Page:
Encyclopedia of Cancer

Living Edition
| Editors: Manfred Schwab

Decay-Accelerating Factor

Living reference work entry
DOI: https://doi.org/10.1007/978-3-642-27841-9_1542-2

Synonyms

Definition

Decay-accelerating factor (DAF) participates in the regulation of complement system activity by accelerating the decay of the C3/C5 convertase of the classic as well as of the alternative pathway. The highly polymorphic 50–100 kDa protein facilitates complement regulation by cysteine rich complement control protein repeats (CCP). Most of the DAF isoforms are linked to the cell membrane by a glycosyl phosphatidylinositol (GPI) anchor following the CCPs.

Characteristics

DAF has been detected in all mammalians. Physiologically it is expressed in all cells contacting the complement system enclosing cells within the peripheral blood and epithelial as well as endothelial cells. Soluble DAF is detectable in plasma, tears, saliva, and urine, as well as in synovial and cerebrospinal fluids. Besides its function as a regulator of the complement system, DAF inhibits natural killer cells, is...

Keywords

Cervical Cancer Acute Myeloid Leukemia Chronic Lymphocytic Leukemia Chronic Myeloid Leukemia Medullary Thyroid Carcinoma 
These keywords were added by machine and not by the authors. This process is experimental and the keywords may be updated as the learning algorithm improves.
This is a preview of subscription content, log in to check access

References

  1. Brandt B, Mikesch JH, Simon R et al (2005) Selective expression of a splice-variant of decay-accelerating factor (DAF) in c-erbB-2-positive mammary carcinoma cells showing increased transendothelial invasiveness. Biochem Biophys Res Commun 329:319–324CrossRefGoogle Scholar
  2. Fishelson Z, Donin N, Zell S et al (2003) Obstacles to cancer immunotherapy: expression of membrane complement regulatory proteins (mCRPs) in tumors. Mol Immunol 40:109–123CrossRefPubMedGoogle Scholar
  3. Mikesch JH, Buerger H, Simon R et al (2006) Decay-accelerating factor (CD55): a versatile acting molecule in human malignancies. Biochim Biophys Acta 1766:42–52 (Review)PubMedGoogle Scholar
  4. Niehans GA, Cherwitz DL, Staley NA et al (1996) Human carcinomas variably express the complement inhibitory proteins CD46 (membrane cofactor protein), CD55 (decay-accelerating factor), and CD59 (protectin). Am J Pathol 149:129–142PubMedCentralPubMedGoogle Scholar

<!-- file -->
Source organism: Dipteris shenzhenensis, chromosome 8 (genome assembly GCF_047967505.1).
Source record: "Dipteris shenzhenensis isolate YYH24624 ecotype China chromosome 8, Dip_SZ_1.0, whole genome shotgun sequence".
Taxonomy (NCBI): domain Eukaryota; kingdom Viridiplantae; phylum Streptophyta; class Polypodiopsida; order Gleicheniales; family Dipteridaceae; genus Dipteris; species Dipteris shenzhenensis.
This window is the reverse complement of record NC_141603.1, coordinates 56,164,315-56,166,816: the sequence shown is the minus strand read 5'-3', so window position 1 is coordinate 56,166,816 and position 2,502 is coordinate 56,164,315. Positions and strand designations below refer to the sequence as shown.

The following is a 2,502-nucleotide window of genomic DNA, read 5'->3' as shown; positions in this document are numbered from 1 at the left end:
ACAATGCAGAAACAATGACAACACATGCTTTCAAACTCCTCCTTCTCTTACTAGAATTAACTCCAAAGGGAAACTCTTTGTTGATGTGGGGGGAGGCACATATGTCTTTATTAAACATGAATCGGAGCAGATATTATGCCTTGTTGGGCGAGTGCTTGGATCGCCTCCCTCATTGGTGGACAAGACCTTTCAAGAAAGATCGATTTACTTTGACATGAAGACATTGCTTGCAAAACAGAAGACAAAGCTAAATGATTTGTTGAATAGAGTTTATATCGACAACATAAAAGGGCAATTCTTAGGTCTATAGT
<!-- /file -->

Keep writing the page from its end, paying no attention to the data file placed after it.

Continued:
5. Spendlove I, Li L, Carmichael C et al (1999) Decay accelerating factor (CD55): a target for cancer vaccines? Cancer Res 59:2282–2286PubMedGoogle Scholar

See Also

  1. (2012) BFGF. In: Schwab M (ed) Encyclopedia of cancer, 3rd edn. Springer, Berlin/Heidelberg, p 388. doi:10.1007/978-3-642-16483-5_596Google Scholar
  2. (2012) EGF. In: Schwab M (ed) Encyclopedia of cancer, 3rd edn. Springer, Berlin/Heidelberg, p 1211. doi:10.1007/978-3-642-16483-5_1824Google Scholar
  3. (2012) Glioma. In: Schwab M (ed) Encyclopedia of cancer, 3rd edn. Springer, Berlin/Heidelberg, p 1557. doi:10.1007/978-3-642-16483-5_2423Google Scholar
  4. (2012) IFN. In: Schwab M (ed) Encyclopedia of cancer, 3rd edn. Springer, Berlin/Heidelberg, p 1806. doi:10.1007/978-3-642-16483-5_2949Google Scholar
  5. (2012) Interleukin. In: Schwab M (ed) Encyclopedia of cancer, 3rd edn. Springer, Berlin/Heidelberg, p 1892. doi:10.1007/978-3-642-16483-5_3094Google Scholar
  6. (2012) Medullary thyroid carcinoma. In: Schwab M (ed) Encyclopedia of cancer, 3rd edn. Springer, Berlin/Heidelberg, pp 2199-2200. doi:10.1007/978-3-642-16483-5_3600Google Scholar
  7. (2012) Non-hodgkin lymphoma. In: Schwab M (ed) Encyclopedia of cancer, 3rd edn. Springer, Berlin/Heidelberg, p 2537. doi:10.1007/978-3-642-16483-5_4110Google Scholar
  8. (2012) Renal cancer. In: Schwab M (ed) Encyclopedia of cancer, 3rd edn. Springer, Berlin/Heidelberg, pp 3225–3226. doi:10.1007/978-3-642-16483-5_6575Google Scholar

Copyright information

© Springer-Verlag Berlin Heidelberg 2014

Authors and Affiliations

  1. 1.Institute of Clinical ChemistryUniversity Medical Centre Schleswig-HolsteinKeilGermany